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QUESTION: Amperage requirements for CDROM drives

Discussion in 'PC Hardware' started by BD, Oct 25, 2005.

  1. BD

    BD Guest

    Hi, all...

    I recently decided to 'externalize' my DVD reader and DVD writer, by
    using little USB converters. They seem to work fine, and were
    inexpensive.

    Problem is, one of the transformers which came with one of them causes
    a lot of EM interference with my PC speakers. I hear a rather loud hum
    when it's all connected up. Kind of distressing. The other one seems to
    cause no adverse effects.

    I'm wondering if putting an IDE power splitter off the 'good'
    transformer and connecting both drives to it will work. I know that the
    rated amperage of the transformer is only slightly higher than the
    rated draw of one drive, so I would not expect them _both_ to work at
    the same time. But if I only ran one at once, I wonder if that would
    work.

    Or to put it another way: does a CD/DVD drive draw any amperage when
    it's not actually spun up and working...?

    I guess the best route would be to deal with the 'faulty' transformer -
    get a replacement or something... But, this might serve as a stopgap,
    if there's no risk of damage or brownouts.

    Thanks!

    BD
     
    BD, Oct 25, 2005
    #1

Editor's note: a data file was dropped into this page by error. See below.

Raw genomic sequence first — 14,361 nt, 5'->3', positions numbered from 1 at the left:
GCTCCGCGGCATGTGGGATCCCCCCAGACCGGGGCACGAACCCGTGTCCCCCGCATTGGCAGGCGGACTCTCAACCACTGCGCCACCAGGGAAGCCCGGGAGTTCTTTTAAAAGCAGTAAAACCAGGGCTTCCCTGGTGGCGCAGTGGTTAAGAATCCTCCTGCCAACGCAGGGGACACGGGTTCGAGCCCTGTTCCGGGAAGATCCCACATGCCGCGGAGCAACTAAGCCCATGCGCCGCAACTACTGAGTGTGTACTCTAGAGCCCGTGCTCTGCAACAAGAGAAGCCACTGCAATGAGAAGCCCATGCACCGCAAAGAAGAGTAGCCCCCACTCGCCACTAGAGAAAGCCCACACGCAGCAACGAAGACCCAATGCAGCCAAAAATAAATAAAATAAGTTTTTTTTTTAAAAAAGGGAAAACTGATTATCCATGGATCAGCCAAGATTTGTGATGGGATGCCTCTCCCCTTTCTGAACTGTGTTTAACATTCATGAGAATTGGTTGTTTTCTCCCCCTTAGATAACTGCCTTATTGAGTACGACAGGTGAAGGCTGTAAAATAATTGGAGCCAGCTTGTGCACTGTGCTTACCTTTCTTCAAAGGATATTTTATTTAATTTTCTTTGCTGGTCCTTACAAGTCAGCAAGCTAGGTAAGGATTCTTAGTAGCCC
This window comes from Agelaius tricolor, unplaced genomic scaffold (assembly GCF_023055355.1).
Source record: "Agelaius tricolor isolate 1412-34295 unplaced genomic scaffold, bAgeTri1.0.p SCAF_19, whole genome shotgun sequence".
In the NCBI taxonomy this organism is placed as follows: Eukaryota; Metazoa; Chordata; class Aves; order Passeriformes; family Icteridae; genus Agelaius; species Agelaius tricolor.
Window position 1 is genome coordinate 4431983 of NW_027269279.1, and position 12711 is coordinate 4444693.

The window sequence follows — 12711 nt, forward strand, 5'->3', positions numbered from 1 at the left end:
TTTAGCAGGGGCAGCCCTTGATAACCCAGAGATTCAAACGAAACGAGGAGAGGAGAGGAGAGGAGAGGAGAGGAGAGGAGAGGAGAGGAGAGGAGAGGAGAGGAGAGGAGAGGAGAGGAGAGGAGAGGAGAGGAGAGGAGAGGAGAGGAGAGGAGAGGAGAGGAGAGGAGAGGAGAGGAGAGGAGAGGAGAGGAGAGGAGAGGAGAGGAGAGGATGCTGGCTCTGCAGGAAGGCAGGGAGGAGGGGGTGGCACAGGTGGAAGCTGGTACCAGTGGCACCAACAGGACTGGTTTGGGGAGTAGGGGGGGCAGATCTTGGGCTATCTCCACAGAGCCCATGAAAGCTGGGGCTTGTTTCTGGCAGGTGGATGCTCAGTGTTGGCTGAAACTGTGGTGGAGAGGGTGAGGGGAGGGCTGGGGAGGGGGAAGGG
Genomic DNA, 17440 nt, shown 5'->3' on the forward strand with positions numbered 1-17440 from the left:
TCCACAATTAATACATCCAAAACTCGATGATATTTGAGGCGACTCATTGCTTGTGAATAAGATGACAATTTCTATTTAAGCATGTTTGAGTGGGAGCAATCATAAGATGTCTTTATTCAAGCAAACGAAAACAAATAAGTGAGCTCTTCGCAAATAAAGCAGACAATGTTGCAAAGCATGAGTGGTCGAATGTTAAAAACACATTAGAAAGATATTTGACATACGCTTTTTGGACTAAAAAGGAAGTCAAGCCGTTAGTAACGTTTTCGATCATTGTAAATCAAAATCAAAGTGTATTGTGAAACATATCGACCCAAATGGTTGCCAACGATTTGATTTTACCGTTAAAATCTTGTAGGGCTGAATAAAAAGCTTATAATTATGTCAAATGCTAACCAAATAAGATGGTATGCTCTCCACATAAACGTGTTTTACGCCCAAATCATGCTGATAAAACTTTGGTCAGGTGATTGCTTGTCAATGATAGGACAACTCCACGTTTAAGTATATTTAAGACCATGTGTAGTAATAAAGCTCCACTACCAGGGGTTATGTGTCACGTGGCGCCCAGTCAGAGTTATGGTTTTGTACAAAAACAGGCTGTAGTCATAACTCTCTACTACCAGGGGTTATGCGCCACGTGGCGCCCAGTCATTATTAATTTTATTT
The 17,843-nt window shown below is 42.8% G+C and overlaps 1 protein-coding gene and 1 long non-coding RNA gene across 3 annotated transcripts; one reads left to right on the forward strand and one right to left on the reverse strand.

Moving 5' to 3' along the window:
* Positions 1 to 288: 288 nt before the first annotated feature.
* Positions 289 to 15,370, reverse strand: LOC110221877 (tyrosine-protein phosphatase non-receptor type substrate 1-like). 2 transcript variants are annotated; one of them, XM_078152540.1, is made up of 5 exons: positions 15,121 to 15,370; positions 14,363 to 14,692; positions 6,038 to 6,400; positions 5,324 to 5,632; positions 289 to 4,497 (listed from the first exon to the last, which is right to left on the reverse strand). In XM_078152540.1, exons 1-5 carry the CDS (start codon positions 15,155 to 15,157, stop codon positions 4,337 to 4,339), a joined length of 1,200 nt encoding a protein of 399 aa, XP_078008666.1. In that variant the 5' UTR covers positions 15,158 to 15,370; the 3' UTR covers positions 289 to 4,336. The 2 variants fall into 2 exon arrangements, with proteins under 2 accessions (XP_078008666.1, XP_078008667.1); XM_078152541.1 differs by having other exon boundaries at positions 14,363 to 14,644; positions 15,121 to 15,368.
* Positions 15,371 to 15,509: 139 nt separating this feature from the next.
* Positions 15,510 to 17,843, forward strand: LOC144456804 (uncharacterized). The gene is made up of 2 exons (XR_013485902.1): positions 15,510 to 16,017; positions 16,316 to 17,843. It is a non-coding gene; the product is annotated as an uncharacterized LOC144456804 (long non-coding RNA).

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  2. BD

    Arno Wagner Guest

    Hum? That is strange. Modern PSUs use HF transformers they operate
    at >= 50kHz, i.e. inaudible. Maybe you just have an old-fashioned
    ground loop that has nothing to do with the PSU? Or did you indeed get
    a PSU based on outdated 50/60Hz tranfsormer technology?

    If it is a modern swithcing PSU and hums, then it is badly broken and
    should not be used for anything.
    Not a good idea. On start-up both drives will draw power, spinning up
    DVDs in them. That should not kill the PSU but may cause the drives not
    to start propperly. Also DVD drives are power-hogs.

    Arno
     
    Arno Wagner, Oct 25, 2005
    #2
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  3. BD

    BD Guest

    If it is a modern swithcing PSU and hums,

    To be clear - it's not a PSU per se - it's a small black 'brick'
    (1"x3"x6") which sits between the AC outlet and the drive. Same as
    you'd get with most AC adapters.

    And, to be clear, it's not the adapter which hums. When I plug it in,
    my PC sound system hums. Which tells me there's some nasty interference
    going on somewhere.

    Anyway. Yeah, I guess it's not the best idea. I'll see if I can
    exchange the thing.
     
    BD, Oct 25, 2005
    #3
  4. BD

    Arno Wagner Guest

    That is what I meant. That is also a PSU (Power Supply Unit).
    A "transformer" is an heavy object, mostly consiting of iron.
    A PSU is the generic term for something that gives power.
    Agreed. There is possibly an isolation problem with this PSU.
    I would advise you to stop using it immediately, it may be dangerous,
    possibly lethal, if used unconnected to firmly grounded equipment.

    The power-converter can usually not hum, since it operates at
    inaudibly high frequencies.
    Do so. If you cannot, discard it anyways, see above.

    Arno
     
    Arno Wagner, Oct 26, 2005
    #4
  5. BD

    BD Guest

    I would advise you to stop using it immediately.

    Sage advice. Turns out the thing doesn't work as well as I'd hoped
    anyway - half my burns get verification errors. Oh well. I'll jam the
    burner back in the machine and (assuming my burns are back to normal),
    just get rid of the thing. ;)
     
    BD, Oct 26, 2005
    #5
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